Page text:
My rating: 3 of 5 stars
Mickey Haller, criminal defense attorney, has been out of action for a year. At first, he was recovering from being shot in the abdomen by an angry mother at the end of The Lincoln Lawyer. Criminal law, as practiced by Haller, turns out to be a hazardous profession.
Following his recovery from surgery, Haller became addicted to pain killers and had to spend time in rehab to get that monkey off his back. He's just about ready to ease himself back into his profession, one case at a time, when his fellow defense lawyer, Jerry Vincent, is murdered.
Vincent and Haller had a legal agreement that in case of the death or disability of either the other lawyer would take over his caseload. Instead of easing back into being a lawyer, Haller has suddenly inherited 31 cases and one of them is his biggest case yet - the defense of Walter Elliott, a prominent motion picture studio executive accused of murdering his wife and her alleged lover.
Soon, Haller is back in his Lincoln, chasing down his new clients and trying to either firm up a relationship with them or cut them loose to find other legal representation. He is really hoping that he will be able to secure Elliott as a client because that case could really launch him into the big time.
He meets with Elliott and gains his approval to proceed with the case. The fly in the ointment is that the trial is to start in a week and Elliott refuses to allow Haller to request a continuance.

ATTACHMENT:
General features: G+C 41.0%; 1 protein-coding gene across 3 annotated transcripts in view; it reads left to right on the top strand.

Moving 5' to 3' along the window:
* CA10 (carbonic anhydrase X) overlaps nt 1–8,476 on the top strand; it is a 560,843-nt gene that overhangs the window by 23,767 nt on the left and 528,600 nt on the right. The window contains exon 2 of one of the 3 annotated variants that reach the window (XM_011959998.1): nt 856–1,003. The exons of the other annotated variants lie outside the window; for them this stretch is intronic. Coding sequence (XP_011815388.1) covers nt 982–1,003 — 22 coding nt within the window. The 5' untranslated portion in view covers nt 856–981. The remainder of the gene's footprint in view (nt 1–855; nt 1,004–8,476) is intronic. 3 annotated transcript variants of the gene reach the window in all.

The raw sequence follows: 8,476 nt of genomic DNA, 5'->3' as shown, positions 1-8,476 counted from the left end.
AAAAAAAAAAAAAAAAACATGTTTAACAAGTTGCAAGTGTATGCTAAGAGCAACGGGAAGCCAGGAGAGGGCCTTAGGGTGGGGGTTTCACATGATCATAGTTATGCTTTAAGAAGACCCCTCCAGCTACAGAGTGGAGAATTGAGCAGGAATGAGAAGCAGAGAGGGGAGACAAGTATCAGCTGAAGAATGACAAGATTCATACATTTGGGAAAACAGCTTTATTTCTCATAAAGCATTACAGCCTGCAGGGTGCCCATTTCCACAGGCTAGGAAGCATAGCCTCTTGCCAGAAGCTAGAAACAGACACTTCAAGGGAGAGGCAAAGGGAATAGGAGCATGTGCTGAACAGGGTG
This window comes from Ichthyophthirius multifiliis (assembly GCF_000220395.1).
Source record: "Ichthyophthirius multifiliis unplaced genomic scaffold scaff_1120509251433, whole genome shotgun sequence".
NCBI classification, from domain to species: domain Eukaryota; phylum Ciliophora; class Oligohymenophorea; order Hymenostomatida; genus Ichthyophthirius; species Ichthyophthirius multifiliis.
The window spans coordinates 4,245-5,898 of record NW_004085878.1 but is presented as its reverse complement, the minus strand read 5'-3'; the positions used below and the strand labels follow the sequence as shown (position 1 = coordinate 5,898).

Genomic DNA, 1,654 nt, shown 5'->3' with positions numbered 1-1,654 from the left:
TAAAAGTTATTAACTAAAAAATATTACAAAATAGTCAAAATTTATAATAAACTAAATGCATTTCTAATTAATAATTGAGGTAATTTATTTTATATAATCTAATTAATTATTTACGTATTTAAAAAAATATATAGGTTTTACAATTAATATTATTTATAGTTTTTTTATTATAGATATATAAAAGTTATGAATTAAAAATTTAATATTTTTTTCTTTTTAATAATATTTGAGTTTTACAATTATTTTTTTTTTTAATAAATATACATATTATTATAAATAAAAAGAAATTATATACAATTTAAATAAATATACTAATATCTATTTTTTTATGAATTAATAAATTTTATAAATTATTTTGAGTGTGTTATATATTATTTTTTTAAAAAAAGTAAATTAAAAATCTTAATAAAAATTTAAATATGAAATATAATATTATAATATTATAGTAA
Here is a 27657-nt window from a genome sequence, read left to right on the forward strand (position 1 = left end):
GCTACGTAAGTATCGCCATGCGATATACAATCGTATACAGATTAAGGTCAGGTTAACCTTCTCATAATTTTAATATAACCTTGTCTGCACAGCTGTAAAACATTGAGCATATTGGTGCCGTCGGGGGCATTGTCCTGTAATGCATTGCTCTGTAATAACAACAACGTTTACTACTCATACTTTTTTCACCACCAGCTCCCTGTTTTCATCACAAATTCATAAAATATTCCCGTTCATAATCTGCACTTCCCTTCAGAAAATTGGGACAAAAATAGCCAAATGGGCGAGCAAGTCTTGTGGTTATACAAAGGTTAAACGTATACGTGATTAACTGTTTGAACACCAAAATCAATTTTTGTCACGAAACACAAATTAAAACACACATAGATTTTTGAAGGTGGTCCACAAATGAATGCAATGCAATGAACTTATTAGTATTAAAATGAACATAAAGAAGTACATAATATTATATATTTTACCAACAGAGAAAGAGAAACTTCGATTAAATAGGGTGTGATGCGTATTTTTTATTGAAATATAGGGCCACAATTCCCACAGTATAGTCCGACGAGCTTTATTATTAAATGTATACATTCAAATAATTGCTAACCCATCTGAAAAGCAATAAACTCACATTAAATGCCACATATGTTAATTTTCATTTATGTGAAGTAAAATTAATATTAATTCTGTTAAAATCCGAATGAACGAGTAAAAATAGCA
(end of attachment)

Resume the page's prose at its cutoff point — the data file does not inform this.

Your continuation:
Poring over Vincent's records on the Elliott case, Haller believes he has found the "magic bullet," the thing that will implant reasonable doubt in the jury's mind, and he prepares to go to trial.
But there's that other investigation going on - the one in regard to finding Jerry Vincent's killer. Heading that investigation is a name familiar to Michael Connelly's readers. Yes, it's our old friend Harry Bosch.
It appears that the motive for Vincent's murder may have had something to do with the Elliott case. If that is true, then Mickey Haller may now be in the sights of that killer. Bosch is not necessarily averse to using Haller as bait to draw out the killer. And Haller agrees to cooperate with him within the ethical limits of his profession to try to bring that killer to justice.
Although the two have never met, from the first, there seems to be something of a bond between Haller and Bosch. They are both loners and they seem to have much in common. Near the end of the book, we find out just how much.
Once again, as in The Lincoln Lawyer, I found the courtroom scenes and Connelly's explanations of the workings of the court to be compelling. Also, the complicated relationship between a criminal defense attorney and the accused criminal made for fascinating reading. As a reader, I went back and forth between finding Vincent innocent or guilty until the denouement came and all was revealed. Not knowing the answer to the question of guilt or innocence kept my interest up.
That said, I did not find this as much of a page-turner as The Lincoln Lawyer. Overall, the story seemed a bit flat. Perhaps it was the well-known sophomore slump. Still, I enjoyed the read and the ride and I'll be looking forward to climbing into that Lincoln once again.
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